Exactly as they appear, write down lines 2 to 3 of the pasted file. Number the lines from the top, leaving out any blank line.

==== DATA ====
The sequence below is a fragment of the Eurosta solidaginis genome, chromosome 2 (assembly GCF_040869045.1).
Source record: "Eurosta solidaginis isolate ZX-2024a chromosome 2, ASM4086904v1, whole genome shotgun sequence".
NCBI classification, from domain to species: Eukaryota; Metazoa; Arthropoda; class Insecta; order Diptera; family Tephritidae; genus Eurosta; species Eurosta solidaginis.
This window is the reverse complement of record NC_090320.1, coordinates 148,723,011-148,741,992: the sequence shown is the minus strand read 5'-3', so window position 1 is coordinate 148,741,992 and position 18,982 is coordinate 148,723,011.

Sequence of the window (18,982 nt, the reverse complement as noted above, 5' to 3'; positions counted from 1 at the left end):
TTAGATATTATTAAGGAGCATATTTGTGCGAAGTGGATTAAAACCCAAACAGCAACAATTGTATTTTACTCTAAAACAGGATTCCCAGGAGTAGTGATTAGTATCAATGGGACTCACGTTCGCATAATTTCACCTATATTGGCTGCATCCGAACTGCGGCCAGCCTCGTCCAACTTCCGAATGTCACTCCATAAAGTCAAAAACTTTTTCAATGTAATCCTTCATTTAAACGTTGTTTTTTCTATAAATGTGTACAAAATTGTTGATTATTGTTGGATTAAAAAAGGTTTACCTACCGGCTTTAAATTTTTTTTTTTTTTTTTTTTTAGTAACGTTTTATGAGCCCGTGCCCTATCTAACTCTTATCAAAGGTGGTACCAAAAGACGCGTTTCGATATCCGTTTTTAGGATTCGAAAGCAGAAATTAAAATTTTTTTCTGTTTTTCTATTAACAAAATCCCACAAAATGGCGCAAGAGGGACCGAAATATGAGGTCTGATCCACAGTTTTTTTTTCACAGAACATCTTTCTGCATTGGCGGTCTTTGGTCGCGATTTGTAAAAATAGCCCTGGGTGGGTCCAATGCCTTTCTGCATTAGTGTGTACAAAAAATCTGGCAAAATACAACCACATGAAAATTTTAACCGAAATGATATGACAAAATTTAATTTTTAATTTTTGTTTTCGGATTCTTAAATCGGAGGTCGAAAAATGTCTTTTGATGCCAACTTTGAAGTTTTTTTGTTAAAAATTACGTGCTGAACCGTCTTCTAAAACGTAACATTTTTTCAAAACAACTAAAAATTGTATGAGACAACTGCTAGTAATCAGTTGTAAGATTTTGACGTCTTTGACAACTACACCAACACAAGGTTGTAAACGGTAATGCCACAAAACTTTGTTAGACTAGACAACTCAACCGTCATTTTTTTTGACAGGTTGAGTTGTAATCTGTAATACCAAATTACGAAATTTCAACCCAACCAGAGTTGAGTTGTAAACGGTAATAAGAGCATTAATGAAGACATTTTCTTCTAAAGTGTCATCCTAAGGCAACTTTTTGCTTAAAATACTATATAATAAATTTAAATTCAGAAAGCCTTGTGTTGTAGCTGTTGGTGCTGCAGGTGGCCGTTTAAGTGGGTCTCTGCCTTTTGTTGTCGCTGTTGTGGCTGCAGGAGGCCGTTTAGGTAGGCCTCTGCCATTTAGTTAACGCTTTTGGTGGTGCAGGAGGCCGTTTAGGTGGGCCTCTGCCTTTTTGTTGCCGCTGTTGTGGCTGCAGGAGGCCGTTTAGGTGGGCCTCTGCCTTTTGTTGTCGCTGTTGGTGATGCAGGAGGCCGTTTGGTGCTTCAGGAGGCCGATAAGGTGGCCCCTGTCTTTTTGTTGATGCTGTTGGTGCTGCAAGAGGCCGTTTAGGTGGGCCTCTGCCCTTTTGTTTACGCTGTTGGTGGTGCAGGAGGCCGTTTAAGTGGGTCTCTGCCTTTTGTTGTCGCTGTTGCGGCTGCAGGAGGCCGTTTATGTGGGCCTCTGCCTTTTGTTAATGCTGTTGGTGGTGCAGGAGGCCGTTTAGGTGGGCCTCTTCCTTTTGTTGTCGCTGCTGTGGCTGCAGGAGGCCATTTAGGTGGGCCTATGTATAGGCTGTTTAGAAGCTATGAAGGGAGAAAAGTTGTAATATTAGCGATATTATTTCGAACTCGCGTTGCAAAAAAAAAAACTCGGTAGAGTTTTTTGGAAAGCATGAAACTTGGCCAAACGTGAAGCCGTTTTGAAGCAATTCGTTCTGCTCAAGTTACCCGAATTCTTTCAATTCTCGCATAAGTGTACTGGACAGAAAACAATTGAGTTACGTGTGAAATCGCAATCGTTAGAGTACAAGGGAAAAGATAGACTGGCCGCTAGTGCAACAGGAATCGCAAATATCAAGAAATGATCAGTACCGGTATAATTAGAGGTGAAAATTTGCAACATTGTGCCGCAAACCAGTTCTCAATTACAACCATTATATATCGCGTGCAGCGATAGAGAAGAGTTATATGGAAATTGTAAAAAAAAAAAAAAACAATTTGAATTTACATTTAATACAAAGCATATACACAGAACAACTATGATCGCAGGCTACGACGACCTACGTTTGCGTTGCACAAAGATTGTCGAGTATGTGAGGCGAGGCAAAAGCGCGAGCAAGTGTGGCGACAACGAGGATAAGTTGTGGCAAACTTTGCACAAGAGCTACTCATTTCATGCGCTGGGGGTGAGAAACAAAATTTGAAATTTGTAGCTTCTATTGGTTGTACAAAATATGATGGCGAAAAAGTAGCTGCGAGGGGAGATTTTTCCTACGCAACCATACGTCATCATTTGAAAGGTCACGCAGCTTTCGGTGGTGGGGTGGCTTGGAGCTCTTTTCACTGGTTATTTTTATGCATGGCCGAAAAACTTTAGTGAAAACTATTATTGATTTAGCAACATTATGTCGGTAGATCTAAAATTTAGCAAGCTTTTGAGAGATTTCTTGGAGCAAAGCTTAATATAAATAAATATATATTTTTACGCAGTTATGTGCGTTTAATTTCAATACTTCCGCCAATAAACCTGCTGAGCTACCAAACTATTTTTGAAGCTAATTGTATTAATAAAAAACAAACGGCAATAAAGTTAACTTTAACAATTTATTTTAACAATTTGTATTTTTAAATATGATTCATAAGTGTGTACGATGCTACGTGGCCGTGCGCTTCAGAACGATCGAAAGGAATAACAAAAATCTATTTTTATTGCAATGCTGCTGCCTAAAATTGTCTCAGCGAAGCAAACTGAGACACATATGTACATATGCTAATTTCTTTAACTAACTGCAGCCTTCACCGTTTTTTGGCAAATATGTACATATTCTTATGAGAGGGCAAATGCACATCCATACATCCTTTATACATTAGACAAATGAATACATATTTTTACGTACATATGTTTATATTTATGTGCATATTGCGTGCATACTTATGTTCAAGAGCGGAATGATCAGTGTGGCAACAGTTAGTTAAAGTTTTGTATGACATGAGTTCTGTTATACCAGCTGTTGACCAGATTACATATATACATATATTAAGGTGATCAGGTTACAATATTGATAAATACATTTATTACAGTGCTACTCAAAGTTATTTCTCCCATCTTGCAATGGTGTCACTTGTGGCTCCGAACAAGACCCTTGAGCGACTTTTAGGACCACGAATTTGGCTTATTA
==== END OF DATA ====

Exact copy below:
Source record: "Eurosta solidaginis isolate ZX-2024a chromosome 2, ASM4086904v1, whole genome shotgun sequence".
NCBI classification, from domain to species: Eukaryota; Metazoa; Arthropoda; class Insecta; order Diptera; family Tephritidae; genus Eurosta; species Eurosta solidaginis.